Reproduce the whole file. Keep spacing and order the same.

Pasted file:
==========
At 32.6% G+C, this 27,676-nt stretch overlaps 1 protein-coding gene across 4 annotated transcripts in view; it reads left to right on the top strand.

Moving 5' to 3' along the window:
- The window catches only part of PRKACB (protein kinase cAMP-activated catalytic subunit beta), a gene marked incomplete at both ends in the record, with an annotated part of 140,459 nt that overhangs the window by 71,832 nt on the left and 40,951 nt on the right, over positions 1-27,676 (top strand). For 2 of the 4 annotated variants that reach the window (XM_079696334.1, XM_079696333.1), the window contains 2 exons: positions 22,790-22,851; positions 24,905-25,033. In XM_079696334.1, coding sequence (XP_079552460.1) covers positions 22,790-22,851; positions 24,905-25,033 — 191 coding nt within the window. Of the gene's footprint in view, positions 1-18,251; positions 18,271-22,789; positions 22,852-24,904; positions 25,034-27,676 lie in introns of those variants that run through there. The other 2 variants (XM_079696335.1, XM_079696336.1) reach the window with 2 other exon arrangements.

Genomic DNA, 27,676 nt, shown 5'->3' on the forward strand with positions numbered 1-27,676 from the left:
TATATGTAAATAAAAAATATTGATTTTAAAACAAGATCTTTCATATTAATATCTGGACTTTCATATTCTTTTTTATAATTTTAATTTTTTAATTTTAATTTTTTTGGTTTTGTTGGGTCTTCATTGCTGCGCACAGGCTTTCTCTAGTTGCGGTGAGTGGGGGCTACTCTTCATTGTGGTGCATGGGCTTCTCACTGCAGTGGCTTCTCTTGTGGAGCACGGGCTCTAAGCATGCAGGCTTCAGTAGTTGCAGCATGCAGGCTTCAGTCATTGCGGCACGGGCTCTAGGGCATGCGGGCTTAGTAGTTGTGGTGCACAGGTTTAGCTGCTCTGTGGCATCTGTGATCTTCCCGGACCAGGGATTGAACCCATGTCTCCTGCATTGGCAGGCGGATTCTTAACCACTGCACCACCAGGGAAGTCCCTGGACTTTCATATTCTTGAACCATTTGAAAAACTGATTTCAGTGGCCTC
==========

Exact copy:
At 32.6% G+C, this 27,676-nt stretch overlaps 1 protein-coding gene across 4 annotated transcripts in view; it reads left to right on the top strand.

Moving 5' to 3' along the window:
- The window catches only part of PRKACB (protein kinase cAMP-activated catalytic subunit beta), a gene marked incomplete at both ends in the record, with an annotated part of 140,459 nt that overhangs the window by 71,832 nt on the left and 40,951 nt on the right, over positions 1-27,676 (top strand). For 2 of the 4 annotated variants that reach the window (XM_079696334.1, XM_079696333.1), the window contains 2 exons: positions 22,790-22,851; positions 24,905-25,033. In XM_079696334.1, coding sequence (XP_079552460.1) covers positions 22,790-22,851; positions 24,905-25,033 — 191 coding nt within the window. Of the gene's footprint in view, positions 1-18,251; positions 18,271-22,789; positions 22,852-24,904; positions 25,034-27,676 lie in introns of those variants that run through there. The other 2 variants (XM_079696335.1, XM_079696336.1) reach the window with 2 other exon arrangements.

Genomic DNA, 27,676 nt, shown 5'->3' on the forward strand with positions numbered 1-27,676 from the left:
TATATGTAAATAAAAAATATTGATTTTAAAACAAGATCTTTCATATTAATATCTGGACTTTCATATTCTTTTTTATAATTTTAATTTTTTAATTTTAATTTTTTTGGTTTTGTTGGGTCTTCATTGCTGCGCACAGGCTTTCTCTAGTTGCGGTGAGTGGGGGCTACTCTTCATTGTGGTGCATGGGCTTCTCACTGCAGTGGCTTCTCTTGTGGAGCACGGGCTCTAAGCATGCAGGCTTCAGTAGTTGCAGCATGCAGGCTTCAGTCATTGCGGCACGGGCTCTAGGGCATGCGGGCTTAGTAGTTGTGGTGCACAGGTTTAGCTGCTCTGTGGCATCTGTGATCTTCCCGGACCAGGGATTGAACCCATGTCTCCTGCATTGGCAGGCGGATTCTTAACCACTGCACCACCAGGGAAGTCCCTGGACTTTCATATTCTTGAACCATTTGAAAAACTGATTTCAGTGGCCTC